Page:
Blog by Sumana Harihareswara, Changeset founder

14 Mar 2010, 22:18 p.m.


Hi, reader. I wrote this in 2010 and it's now more than five years old. So it may be very out of date; the world, and I, have changed a lot since I wrote it! I'm keeping this up for historical archive purposes, but the me of today may 100% disagree with what I said then. I rarely edit posts after publishing them, but if I do, I usually leave a note in italics to mark the edit and the reason. If this post is particularly offensive or breaches someone's privacy, please contact me.

About eleven years ago, I saw a link from Slashdot to a geek humor site called Segfault. I started reading it, then started reading the homepage of one of the editors. Leonard Richardson. He posted something new nearly every day, like a diary. (I didn't know the word "blog" in 1999.) He shared funny lines from his friends, his mom, his colleagues. I kept reading.

About ten years ago, I started reading Joel on Software. Just a few years previous I'd discovered Gerald Weinberg, specifically his The Psychology of Computer Programming, and loved it. So this Joel guy was talking about things I found interesting, and was introducing lenses, metaphors, models that immediately spoke to me. Fire And Motion. Ben & Jerry's vs. Amazon. The Law of Leaky Abstractions. Managers as the developer's abstraction layer (I later heard the synonym "windshield"). Smart and Gets Things Done. The iceberg problem in software development. Five Worlds. Architecture astronauts. I could go on.

Almost exactly nine years ago, I saw a funny line ("Those guys are gods of applied physics!") in an article on SFGate, decided that Leonard guy would appreciate it, and sent it to him. He and I started corresponding, and then hanging out. I went down to Bakersfield with him one weekend to help his mom move. Eventually we started dating.

About four years ago, I saw another pivotal blog post. I was living in San Francisco, in my third year working for Salon, and realizing that I'd like to go into management, and this Joel guy announced that his company was looking for me. Well, for someone who wanted to lead geeks, not necessarily a programmer. I saw that post, then woke up at 3am the next day, thinking, "I have to apply."

I applied, thinking I hadn't a chance in hell. Joel phone-screened me. I'd been told to prepare a short lesson ahead of time, on a topic of my choosing. So I came up with my stand-up comedy lesson plan, which I still use today. He asked whether, if accepted, I could move out to New York the next month. I hesitated a second or two, then said sure. They flew me out for an interview. I got an offer and said yes. Fog Creek paid handsomely to relocate my household. Leonard, who had left Collabnet to work on Ruby Cookbook, came with me. He'd never seen New York before we arrived in January of 2006.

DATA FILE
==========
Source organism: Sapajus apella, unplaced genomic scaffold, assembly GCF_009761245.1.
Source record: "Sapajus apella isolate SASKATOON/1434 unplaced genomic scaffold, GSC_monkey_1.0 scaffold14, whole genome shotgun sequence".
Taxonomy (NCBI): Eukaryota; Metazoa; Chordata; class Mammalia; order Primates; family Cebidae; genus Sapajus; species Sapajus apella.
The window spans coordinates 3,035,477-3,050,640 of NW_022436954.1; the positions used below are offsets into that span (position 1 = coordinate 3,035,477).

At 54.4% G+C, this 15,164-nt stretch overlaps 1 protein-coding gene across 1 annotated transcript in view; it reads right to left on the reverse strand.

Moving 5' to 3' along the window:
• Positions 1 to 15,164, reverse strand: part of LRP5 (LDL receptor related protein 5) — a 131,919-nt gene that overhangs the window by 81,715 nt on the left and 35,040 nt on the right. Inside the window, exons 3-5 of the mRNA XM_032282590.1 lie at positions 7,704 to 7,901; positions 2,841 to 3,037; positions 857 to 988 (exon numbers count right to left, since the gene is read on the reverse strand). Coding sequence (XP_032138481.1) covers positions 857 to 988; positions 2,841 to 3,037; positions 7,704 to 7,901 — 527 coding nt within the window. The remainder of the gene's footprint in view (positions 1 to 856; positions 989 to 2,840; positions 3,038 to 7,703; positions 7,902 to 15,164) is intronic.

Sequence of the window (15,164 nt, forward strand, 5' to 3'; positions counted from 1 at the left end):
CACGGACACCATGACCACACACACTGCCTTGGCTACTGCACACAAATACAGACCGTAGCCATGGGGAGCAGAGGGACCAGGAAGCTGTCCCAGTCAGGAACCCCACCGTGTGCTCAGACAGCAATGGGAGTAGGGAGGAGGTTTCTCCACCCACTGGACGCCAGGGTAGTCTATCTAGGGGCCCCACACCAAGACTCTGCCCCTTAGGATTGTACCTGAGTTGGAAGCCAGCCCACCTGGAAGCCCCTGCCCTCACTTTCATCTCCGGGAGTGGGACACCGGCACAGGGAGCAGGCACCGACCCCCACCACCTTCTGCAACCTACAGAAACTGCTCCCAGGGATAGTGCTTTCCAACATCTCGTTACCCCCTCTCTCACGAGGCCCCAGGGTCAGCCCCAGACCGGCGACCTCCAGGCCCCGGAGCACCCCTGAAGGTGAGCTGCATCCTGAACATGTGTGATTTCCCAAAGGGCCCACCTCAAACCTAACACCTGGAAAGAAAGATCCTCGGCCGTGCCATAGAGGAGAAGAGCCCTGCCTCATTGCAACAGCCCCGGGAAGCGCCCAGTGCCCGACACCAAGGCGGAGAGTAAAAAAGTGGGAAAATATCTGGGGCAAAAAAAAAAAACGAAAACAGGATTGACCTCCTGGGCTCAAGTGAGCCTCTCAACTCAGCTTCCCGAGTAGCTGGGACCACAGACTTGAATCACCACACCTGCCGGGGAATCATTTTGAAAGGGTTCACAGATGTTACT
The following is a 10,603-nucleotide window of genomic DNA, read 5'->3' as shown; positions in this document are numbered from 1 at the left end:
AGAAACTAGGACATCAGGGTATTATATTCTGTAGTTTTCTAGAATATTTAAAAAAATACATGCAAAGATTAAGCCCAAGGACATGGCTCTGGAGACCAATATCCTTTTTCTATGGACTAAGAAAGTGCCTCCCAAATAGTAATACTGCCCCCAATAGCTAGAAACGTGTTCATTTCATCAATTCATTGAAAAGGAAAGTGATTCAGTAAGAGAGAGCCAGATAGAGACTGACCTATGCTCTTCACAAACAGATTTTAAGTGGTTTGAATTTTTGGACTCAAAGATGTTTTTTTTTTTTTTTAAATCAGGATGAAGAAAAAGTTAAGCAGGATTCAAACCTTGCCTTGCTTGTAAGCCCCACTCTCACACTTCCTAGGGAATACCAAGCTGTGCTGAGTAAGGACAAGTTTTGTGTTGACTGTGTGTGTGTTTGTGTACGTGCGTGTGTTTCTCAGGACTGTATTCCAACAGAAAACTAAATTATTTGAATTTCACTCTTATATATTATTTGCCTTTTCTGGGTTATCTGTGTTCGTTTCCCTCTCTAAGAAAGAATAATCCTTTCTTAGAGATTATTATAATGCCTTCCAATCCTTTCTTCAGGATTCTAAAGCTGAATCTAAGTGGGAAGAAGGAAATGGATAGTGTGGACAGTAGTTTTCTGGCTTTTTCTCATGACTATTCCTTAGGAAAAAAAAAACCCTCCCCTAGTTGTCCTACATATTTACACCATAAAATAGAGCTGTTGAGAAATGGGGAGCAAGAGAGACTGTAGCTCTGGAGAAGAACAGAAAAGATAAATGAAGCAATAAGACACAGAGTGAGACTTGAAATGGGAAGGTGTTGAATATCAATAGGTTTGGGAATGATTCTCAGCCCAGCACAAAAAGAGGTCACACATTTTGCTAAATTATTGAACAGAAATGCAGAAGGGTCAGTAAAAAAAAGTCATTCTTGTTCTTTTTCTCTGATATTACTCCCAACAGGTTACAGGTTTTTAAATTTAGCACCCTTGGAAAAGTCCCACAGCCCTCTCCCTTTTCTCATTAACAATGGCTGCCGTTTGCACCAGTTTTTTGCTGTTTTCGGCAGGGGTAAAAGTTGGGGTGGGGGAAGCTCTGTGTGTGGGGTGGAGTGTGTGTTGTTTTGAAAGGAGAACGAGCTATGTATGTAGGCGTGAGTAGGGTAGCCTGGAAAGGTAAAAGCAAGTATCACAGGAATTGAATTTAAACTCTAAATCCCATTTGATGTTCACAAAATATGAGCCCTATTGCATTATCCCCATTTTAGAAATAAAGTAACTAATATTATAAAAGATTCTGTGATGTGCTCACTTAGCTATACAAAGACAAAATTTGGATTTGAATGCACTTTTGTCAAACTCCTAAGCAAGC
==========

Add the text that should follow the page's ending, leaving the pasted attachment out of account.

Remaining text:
Leonard and I were unhappy that we were moving so far from his mom. Frances had been fighting HIV for more than a decade, and had lived far longer than the doctors had ever predicted, but her health was still perceptibly declining. So I told him he should fly back once a month to see her. But he didn't get much of a chance to do that, because her health started getting much, much worse a few months after we moved. Leonard flew back and spent several weeks with her as she died. I took some time off to go be with her; later I discovered that Fog Creek had quietly, kindly given me those days for free, and not counted them against my paid time off.

Of all the job perks I ever got at Fog Creek -- relocation, half a Columbia Master's paid for, lunches, Broadway tickets, unlimited sickleave, Metrocard, a great library -- that one sticks with me most.

Oh man, this thing is getting long. Anyway. I learned a lot from Joel, before, during, and after my time at Fog Creek. I appreciate his decisiveness, his straightforwardness, his species of eloquence and encouragement, his financial generosity, his entrepreneurial spirit, and his insight. Sure, it wasn't all roses and sunshine, but he changed my life, mostly for the better.

A few days from now, Joel Spolsky will retire from active blogging, ten years after he started. Leonard and I are married, and still live in New York, and will for the next year at least. We still miss Frances terribly. Segfault's been gone for nine years. My Fog Creek salary subsidized Leonard's work on Ruby Cookbook, then RESTful Web Services. I have a master's degree in tech management and am looking for my next job in that field. Fog Creek was 6 or 7 people when I arrived, and now it's thirty or more. All those articles of Joel's are up on the web, ready for us to reread or brandish or rip to ribbons.

And so are my archives, and Leonard's, and Frances's.

It really is a web, isn't it.


15 Mar 2010, 18:56 p.m.

I don't think I ever told you this -- a few years ago, I went to a weekend writing workshop at which Gerald Weinberg was another of the participants. At the time I kept thinking "That name sounds really familiar" and it was only afterwards I realized who he was. (I'd read The Psychology of Computer Programming several years before that.)

Jesse the K
17 Mar 2010, 16:42 p.m.

What a wonderful web! I only hope your connections continue to flourish, and these links continue to resolve, in 2020.